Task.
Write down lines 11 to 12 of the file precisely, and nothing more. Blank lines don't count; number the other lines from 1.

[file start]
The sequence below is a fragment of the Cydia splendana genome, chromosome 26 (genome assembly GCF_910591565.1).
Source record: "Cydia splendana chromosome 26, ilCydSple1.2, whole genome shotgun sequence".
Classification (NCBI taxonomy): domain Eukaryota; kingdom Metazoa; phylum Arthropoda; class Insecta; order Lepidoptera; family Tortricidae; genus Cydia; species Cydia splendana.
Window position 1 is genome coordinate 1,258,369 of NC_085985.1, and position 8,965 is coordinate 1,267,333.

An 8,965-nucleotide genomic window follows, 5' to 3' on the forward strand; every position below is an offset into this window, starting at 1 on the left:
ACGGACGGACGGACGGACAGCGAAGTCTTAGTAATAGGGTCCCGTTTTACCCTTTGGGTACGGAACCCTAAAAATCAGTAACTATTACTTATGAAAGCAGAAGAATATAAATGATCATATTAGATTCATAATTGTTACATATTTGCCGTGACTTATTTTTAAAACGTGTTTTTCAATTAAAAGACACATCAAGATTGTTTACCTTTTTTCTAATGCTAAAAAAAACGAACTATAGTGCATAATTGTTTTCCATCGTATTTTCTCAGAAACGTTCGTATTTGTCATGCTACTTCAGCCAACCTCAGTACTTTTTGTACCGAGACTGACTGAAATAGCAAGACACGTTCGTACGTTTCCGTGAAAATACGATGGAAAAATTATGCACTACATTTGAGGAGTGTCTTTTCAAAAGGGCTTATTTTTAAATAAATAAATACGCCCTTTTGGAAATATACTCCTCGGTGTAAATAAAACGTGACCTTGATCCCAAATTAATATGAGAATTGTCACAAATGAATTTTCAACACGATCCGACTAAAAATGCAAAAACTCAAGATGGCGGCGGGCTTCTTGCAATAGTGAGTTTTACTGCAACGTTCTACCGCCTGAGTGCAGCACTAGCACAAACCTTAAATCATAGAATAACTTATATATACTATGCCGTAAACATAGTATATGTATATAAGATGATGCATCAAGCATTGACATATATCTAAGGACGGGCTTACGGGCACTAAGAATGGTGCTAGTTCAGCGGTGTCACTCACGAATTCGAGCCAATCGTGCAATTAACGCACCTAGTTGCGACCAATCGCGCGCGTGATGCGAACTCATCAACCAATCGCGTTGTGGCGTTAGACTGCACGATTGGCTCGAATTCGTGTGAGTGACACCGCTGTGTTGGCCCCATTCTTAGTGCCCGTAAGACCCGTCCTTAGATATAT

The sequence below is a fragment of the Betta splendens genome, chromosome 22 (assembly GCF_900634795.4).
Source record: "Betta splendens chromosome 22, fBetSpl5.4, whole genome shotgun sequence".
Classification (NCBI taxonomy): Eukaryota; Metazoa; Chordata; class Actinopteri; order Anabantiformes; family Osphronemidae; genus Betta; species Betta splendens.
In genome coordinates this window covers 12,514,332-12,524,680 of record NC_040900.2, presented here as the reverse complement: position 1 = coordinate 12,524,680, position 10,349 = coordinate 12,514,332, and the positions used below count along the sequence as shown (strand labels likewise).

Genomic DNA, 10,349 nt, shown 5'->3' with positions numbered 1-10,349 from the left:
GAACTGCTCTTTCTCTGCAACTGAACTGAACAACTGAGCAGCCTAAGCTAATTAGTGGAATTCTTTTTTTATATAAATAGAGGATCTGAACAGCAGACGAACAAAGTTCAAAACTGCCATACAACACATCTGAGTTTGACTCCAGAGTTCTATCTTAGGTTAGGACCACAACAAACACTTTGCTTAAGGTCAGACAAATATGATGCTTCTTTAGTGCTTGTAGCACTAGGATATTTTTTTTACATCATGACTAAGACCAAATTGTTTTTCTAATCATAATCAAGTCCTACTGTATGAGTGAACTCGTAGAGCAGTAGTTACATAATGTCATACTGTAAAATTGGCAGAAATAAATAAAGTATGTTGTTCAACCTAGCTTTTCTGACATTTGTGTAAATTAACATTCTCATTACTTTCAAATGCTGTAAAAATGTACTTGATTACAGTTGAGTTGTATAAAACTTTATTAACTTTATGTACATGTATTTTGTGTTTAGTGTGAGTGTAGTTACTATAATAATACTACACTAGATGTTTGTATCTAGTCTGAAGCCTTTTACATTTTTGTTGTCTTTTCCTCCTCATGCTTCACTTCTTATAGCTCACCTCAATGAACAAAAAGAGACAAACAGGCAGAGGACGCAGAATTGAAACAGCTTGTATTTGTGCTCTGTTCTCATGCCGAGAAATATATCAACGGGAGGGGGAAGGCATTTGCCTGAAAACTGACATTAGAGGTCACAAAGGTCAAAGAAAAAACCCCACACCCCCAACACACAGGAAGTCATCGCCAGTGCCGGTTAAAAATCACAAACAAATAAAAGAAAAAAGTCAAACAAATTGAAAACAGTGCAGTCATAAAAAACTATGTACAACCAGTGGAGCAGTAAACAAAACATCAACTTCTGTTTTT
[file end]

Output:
Genomic DNA, 10,349 nt, shown 5'->3' with positions numbered 1-10,349 from the left:
GAACTGCTCTTTCTCTGCAACTGAACTGAACAACTGAGCAGCCTAAGCTAATTAGTGGAATTCTTTTTTTATATAAATAGAGGATCTGAACAGCAGACGAACAAAGTTCAAAACTGCCATACAACACATCTGAGTTTGACTCCAGAGTTCTATCTTAGGTTAGGACCACAACAAACACTTTGCTTAAGGTCAGACAAATATGATGCTTCTTTAGTGCTTGTAGCACTAGGATATTTTTTTTACATCATGACTAAGACCAAATTGTTTTTCTAATCATAATCAAGTCCTACTGTATGAGTGAACTCGTAGAGCAGTAGTTACATAATGTCATACTGTAAAATTGGCAGAAATAAATAAAGTATGTTGTTCAACCTAGCTTTTCTGACATTTGTGTAAATTAACATTCTCATTACTTTCAAATGCTGTAAAAATGTACTTGATTACAGTTGAGTTGTATAAAACTTTATTAACTTTATGTACATGTATTTTGTGTTTAGTGTGAGTGTAGTTACTATAATAATACTACACTAGATGTTTGTATCTAGTCTGAAGCCTTTTACATTTTTGTTGTCTTTTCCTCCTCATGCTTCACTTCTTATAGCTCACCTCAATGAACAAAAAGAGACAAACAGGCAGAGGACGCAGAATTGAAACAGCTTGTATTTGTGCTCTGTTCTCATGCCGAGAAATATATCAACGGGAGGGGGAAGGCATTTGCCTGAAAACTGACATTAGAGGTCACAAAGGTCAAAGAAAAAACCCCACACCCCCAACACACAGGAAGTCATCGCCAGTGCCGGTTAAAAATCACAAACAAATAAAAGAAAAAAGTCAAACAAATTGAAAACAGTGCAGTCATAAAAAACTATGTACAACCAGTGGAGCAGTAAACAAAACATCAACTTCTGTTTTT